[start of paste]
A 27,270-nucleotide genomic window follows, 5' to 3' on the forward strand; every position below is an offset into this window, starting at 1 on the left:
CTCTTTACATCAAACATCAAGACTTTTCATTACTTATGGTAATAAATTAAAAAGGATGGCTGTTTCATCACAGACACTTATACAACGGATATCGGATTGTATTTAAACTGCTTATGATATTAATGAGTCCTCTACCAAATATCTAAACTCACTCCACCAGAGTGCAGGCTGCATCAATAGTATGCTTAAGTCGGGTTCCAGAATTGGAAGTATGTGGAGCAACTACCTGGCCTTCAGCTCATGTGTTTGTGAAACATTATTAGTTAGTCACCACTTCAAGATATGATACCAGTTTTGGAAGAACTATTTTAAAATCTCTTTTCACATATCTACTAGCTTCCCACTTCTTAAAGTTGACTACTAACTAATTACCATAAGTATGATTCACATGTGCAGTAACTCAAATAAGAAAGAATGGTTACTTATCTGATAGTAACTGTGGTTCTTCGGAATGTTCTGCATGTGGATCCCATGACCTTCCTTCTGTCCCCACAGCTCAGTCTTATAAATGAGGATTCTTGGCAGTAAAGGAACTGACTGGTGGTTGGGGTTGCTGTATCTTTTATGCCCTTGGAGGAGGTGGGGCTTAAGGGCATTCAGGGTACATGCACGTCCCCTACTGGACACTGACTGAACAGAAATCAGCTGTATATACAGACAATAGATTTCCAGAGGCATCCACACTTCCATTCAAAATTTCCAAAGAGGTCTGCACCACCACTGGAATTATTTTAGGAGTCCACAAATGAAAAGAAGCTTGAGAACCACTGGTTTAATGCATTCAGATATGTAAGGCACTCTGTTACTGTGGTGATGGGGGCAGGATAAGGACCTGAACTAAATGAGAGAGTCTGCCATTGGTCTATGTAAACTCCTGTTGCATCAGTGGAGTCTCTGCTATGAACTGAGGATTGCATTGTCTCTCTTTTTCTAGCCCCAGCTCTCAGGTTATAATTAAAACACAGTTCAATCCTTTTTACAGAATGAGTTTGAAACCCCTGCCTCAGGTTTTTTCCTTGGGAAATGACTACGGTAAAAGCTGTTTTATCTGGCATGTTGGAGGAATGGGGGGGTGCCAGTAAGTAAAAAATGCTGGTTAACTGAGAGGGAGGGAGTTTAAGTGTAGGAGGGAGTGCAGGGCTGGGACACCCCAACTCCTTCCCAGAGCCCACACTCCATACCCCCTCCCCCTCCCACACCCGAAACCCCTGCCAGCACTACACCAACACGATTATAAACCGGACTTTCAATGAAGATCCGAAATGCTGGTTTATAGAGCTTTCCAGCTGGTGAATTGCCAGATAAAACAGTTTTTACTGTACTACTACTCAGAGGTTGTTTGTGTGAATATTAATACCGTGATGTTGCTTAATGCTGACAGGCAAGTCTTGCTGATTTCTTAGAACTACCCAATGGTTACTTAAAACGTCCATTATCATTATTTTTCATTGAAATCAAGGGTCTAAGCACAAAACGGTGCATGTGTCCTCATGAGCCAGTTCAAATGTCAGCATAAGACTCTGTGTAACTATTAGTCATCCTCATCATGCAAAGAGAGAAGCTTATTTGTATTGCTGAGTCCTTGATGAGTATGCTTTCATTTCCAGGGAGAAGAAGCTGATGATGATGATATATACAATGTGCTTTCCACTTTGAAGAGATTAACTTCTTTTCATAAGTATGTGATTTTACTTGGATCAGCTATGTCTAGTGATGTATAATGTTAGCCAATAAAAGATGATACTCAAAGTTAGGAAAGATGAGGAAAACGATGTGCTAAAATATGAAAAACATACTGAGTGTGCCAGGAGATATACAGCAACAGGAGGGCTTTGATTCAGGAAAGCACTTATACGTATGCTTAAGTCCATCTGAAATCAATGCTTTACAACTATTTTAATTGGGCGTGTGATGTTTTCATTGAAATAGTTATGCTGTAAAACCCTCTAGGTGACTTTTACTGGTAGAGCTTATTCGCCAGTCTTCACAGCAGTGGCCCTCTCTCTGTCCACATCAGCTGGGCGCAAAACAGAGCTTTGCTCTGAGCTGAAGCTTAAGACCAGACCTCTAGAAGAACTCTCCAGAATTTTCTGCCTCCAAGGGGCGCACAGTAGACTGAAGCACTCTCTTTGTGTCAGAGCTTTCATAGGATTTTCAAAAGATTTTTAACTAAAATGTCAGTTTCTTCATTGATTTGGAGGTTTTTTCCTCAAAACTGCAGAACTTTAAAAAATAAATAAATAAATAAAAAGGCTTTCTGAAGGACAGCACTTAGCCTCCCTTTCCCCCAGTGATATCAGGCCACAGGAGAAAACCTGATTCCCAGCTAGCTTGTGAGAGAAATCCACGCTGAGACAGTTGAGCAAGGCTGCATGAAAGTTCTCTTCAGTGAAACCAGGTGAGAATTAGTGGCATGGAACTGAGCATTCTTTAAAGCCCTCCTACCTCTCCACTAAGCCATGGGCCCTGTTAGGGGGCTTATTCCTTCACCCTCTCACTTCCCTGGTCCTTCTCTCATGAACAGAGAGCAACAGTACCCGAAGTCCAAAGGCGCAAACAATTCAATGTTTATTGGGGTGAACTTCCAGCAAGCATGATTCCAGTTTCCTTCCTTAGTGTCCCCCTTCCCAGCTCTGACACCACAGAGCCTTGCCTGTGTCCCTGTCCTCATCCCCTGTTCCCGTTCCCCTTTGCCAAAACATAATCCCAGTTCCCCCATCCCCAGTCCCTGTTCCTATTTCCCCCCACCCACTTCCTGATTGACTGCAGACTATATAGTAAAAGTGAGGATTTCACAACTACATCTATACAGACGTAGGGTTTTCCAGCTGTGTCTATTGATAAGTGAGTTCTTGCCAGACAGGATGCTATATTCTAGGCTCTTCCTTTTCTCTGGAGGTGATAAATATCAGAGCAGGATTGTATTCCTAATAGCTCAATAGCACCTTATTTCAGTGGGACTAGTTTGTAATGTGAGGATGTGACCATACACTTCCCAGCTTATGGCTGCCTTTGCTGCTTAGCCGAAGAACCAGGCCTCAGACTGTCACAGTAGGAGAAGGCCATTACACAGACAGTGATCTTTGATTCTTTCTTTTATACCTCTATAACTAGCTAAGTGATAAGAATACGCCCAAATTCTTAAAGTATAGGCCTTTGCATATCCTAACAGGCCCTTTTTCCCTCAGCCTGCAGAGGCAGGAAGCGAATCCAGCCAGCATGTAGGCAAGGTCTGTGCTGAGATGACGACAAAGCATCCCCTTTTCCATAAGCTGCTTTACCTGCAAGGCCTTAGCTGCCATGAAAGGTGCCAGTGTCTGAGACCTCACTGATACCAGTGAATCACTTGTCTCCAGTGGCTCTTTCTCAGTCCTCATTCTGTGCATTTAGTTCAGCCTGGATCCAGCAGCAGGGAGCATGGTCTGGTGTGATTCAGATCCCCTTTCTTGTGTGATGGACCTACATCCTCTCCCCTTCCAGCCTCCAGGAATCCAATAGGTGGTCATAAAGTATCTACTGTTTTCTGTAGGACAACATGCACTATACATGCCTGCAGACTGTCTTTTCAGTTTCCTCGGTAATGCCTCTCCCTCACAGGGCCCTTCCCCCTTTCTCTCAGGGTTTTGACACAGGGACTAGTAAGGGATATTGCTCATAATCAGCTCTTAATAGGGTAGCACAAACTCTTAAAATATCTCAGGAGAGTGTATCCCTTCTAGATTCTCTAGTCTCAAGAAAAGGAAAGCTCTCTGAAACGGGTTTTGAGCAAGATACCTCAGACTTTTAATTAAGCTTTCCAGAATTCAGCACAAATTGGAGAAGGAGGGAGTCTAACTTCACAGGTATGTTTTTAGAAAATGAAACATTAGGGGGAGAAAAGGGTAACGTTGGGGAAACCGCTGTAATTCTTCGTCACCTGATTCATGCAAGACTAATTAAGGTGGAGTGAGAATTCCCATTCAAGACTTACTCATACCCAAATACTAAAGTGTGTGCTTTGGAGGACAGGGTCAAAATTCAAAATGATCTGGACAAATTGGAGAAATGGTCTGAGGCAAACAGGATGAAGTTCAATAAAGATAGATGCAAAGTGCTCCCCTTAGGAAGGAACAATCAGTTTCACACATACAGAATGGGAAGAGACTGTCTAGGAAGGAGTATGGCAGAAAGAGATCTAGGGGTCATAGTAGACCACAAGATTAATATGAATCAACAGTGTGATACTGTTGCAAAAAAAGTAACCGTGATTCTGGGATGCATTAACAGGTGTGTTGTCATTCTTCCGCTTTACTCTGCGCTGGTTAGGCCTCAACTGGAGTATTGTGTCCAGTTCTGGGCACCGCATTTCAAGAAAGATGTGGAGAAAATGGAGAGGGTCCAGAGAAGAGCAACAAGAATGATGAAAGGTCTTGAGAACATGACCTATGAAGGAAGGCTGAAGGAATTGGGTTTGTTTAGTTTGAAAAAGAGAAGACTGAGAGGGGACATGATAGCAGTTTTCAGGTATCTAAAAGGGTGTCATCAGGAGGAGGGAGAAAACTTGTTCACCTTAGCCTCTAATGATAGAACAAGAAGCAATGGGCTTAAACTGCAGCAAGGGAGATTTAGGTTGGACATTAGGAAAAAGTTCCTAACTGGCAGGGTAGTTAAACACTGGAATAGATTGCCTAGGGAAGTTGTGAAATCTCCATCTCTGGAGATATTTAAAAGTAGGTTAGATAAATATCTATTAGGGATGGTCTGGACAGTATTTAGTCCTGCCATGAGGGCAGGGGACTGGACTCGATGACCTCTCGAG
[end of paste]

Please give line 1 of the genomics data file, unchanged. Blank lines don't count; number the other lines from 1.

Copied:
A 27,270-nucleotide genomic window follows, 5' to 3' on the forward strand; every position below is an offset into this window, starting at 1 on the left: